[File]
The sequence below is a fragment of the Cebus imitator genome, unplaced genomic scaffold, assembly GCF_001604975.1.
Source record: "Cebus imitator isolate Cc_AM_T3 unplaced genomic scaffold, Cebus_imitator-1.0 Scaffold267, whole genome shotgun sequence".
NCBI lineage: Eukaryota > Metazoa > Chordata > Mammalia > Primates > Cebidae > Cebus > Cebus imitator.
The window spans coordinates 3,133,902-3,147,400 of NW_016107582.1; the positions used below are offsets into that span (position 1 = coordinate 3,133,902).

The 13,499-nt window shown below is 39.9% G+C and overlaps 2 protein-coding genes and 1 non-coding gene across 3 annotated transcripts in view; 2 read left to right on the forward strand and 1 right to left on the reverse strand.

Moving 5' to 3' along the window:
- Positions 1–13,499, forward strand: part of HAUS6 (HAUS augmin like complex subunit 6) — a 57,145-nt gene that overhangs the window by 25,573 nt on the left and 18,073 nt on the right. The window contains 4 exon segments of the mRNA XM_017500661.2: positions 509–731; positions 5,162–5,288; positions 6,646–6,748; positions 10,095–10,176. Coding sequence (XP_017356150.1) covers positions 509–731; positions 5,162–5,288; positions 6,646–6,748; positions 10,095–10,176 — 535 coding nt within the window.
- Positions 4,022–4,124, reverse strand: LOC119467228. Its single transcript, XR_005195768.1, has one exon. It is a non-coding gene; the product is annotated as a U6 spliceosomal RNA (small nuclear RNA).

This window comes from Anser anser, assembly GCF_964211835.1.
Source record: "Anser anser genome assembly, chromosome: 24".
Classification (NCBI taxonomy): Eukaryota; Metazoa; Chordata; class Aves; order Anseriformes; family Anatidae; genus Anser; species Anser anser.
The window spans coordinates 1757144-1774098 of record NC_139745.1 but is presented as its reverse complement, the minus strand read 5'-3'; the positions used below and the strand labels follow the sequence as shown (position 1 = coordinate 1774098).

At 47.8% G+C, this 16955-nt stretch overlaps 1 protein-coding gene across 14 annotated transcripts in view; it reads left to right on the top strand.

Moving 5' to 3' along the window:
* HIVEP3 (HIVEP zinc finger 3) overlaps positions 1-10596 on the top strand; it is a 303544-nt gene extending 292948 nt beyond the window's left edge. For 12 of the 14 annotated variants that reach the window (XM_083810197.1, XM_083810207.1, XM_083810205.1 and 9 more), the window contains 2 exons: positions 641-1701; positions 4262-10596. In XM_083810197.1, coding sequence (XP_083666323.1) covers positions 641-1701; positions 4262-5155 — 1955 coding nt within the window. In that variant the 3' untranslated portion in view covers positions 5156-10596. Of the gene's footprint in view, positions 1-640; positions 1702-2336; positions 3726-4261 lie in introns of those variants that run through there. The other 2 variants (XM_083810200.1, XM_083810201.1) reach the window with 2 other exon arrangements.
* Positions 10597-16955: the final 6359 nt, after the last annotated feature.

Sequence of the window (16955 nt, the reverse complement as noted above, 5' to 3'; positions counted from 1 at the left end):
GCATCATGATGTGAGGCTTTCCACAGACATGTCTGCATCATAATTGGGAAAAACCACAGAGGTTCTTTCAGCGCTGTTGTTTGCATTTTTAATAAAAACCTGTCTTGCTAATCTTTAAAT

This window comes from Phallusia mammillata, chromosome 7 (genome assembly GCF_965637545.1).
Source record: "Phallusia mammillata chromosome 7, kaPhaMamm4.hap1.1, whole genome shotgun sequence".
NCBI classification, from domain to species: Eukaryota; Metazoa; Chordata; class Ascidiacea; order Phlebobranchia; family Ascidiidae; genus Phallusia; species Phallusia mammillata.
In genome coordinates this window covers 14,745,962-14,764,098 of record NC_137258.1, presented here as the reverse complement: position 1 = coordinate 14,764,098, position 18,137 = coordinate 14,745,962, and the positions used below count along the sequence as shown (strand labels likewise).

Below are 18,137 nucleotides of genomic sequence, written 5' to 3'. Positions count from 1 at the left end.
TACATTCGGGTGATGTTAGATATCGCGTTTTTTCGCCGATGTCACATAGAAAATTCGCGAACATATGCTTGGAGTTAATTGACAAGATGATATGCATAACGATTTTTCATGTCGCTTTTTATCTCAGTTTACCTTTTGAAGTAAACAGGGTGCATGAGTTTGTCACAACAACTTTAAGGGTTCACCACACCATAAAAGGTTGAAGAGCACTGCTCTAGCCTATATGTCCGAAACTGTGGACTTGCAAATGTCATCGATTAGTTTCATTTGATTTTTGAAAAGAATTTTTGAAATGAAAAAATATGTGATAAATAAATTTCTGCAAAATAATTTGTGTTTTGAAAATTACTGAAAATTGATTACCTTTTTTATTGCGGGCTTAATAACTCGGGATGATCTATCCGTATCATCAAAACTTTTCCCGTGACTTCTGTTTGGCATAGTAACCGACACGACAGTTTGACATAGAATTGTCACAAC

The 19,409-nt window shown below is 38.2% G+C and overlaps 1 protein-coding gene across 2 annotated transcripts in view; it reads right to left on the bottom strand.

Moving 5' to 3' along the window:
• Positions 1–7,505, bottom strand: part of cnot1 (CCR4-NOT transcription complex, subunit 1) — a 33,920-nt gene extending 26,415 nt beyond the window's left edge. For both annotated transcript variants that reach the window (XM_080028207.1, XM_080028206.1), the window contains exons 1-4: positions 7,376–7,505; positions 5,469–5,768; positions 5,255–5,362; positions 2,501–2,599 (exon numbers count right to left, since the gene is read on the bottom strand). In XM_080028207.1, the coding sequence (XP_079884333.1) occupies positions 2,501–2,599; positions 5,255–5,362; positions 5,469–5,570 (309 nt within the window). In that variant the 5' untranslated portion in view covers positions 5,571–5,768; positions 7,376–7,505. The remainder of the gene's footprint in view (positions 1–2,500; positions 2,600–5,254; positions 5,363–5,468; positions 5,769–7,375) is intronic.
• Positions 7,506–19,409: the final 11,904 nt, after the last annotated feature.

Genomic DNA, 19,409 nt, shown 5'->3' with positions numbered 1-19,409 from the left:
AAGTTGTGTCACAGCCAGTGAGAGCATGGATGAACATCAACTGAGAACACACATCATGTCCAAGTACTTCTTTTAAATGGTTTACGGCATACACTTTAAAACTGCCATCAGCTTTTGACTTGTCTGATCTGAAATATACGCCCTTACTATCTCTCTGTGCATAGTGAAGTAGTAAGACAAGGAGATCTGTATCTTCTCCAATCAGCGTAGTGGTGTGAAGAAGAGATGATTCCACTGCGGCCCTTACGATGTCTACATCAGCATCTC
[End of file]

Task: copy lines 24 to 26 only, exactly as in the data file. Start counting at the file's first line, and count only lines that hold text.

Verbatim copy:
TACATTCGGGTGATGTTAGATATCGCGTTTTTTCGCCGATGTCACATAGAAAATTCGCGAACATATGCTTGGAGTTAATTGACAAGATGATATGCATAACGATTTTTCATGTCGCTTTTTATCTCAGTTTACCTTTTGAAGTAAACAGGGTGCATGAGTTTGTCACAACAACTTTAAGGGTTCACCACACCATAAAAGGTTGAAGAGCACTGCTCTAGCCTATATGTCCGAAACTGTGGACTTGCAAATGTCATCGATTAGTTTCATTTGATTTTTGAAAAGAATTTTTGAAATGAAAAAATATGTGATAAATAAATTTCTGCAAAATAATTTGTGTTTTGAAAATTACTGAAAATTGATTACCTTTTTTATTGCGGGCTTAATAACTCGGGATGATCTATCCGTATCATCAAAACTTTTCCCGTGACTTCTGTTTGGCATAGTAACCGACACGACAGTTTGACATAGAATTGTCACAAC

The 19,409-nt window shown below is 38.2% G+C and overlaps 1 protein-coding gene across 2 annotated transcripts in view; it reads right to left on the bottom strand.

Moving 5' to 3' along the window: